Georgina Adam asks in The Art Newspaper whether art fairs need to worry about the growing trend for low-cost gallery weeks sprouting around the globe. Here she makes the case against art fairs:
For decades, dealers have been looking for ways to make their voices heard above the noise of the auction houses. They constantly need to find ways of attracting new clients, meeting other dealers, discovering young talent and keeping abreast of trends. Art fairs seem to have proved the answer. But their proliferation across the calendar (and the globe) has meant that serious art collectors have less and less time and energy to fit old-fashioned gallery-going into their schedules.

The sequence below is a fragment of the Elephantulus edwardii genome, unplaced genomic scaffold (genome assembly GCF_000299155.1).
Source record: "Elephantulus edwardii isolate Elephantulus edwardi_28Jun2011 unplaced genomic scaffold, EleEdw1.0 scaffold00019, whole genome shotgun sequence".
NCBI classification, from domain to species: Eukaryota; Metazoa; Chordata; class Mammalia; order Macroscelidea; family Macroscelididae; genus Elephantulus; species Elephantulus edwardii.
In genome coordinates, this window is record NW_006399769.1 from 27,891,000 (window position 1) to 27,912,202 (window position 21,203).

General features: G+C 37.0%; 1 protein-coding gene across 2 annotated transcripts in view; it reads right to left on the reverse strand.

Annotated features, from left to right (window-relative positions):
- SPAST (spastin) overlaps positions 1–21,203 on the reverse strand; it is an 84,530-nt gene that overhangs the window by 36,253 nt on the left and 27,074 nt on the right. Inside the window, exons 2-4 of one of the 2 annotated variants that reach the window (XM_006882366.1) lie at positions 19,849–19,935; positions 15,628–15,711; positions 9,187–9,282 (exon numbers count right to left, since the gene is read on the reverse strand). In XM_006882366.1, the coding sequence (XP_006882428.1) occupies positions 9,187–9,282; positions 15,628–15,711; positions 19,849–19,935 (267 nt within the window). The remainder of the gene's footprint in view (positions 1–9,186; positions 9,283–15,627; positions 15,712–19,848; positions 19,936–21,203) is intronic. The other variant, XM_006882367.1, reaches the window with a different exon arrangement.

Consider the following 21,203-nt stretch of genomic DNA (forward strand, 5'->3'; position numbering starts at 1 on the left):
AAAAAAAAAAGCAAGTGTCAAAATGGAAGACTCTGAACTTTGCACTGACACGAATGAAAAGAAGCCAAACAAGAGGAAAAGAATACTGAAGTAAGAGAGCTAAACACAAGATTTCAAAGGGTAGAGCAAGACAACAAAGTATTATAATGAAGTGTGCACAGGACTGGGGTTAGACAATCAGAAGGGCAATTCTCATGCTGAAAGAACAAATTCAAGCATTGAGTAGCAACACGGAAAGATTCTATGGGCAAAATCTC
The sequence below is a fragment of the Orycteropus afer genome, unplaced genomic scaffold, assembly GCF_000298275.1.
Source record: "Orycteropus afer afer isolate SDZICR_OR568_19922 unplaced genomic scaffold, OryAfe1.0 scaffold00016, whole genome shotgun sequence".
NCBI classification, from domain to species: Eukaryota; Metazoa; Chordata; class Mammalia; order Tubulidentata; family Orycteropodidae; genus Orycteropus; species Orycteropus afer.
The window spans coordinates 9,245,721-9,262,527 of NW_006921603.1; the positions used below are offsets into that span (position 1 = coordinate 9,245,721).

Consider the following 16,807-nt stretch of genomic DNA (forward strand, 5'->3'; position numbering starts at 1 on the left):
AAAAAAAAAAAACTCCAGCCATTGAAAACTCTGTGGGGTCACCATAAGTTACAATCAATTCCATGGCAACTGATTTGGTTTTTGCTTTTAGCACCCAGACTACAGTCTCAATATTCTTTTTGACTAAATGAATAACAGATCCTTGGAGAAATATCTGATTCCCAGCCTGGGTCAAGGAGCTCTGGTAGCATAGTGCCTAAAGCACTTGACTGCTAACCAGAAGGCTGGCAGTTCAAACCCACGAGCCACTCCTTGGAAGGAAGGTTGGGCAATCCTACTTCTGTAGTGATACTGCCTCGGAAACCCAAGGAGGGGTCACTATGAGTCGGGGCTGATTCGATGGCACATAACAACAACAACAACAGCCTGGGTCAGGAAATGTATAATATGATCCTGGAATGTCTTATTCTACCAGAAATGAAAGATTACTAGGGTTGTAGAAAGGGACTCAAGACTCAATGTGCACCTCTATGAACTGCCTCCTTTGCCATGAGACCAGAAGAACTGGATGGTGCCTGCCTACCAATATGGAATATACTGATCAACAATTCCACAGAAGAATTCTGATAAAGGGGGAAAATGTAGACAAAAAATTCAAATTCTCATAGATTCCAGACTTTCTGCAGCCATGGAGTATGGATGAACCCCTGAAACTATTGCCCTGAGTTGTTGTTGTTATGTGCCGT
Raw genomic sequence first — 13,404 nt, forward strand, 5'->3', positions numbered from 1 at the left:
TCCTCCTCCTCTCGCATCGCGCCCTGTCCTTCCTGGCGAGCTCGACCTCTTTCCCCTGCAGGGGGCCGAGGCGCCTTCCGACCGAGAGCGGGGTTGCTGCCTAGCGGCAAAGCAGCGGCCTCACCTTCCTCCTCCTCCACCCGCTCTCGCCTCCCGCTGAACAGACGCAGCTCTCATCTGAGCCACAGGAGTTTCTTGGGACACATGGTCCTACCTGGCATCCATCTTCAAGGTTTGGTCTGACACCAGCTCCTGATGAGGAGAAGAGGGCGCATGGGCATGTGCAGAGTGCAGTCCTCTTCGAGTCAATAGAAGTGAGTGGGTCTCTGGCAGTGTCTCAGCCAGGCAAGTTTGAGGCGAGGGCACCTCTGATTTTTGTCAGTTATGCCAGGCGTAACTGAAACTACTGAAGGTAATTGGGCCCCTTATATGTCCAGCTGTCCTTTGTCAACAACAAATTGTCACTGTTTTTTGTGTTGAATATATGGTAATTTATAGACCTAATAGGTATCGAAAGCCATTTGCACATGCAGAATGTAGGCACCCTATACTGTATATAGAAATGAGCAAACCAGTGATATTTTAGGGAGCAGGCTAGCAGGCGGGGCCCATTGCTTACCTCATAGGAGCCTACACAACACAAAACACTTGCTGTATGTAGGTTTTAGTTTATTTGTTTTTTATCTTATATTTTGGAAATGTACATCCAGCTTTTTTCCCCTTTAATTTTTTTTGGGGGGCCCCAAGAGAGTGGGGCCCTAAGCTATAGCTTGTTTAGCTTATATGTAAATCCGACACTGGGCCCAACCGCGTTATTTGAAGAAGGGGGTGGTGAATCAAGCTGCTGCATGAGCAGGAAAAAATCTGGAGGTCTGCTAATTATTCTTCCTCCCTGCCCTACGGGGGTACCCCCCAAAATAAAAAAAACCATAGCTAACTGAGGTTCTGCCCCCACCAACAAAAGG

The downsides are that fairs are expensive to do, create considerable upheaval for the smaller gallery, and can in no way convey the depth and range of a programme. Others argue that the profusion of satellite fairs around the most successful (Art Basel Miami Beach attracted 19 concurrent fairs last year and the Armory had nine this March) has created a confusing overdose, reducing the clarity and focus of the main fairs.
Should fairs feel threatened by gallery weeks? (The Art Newspaper)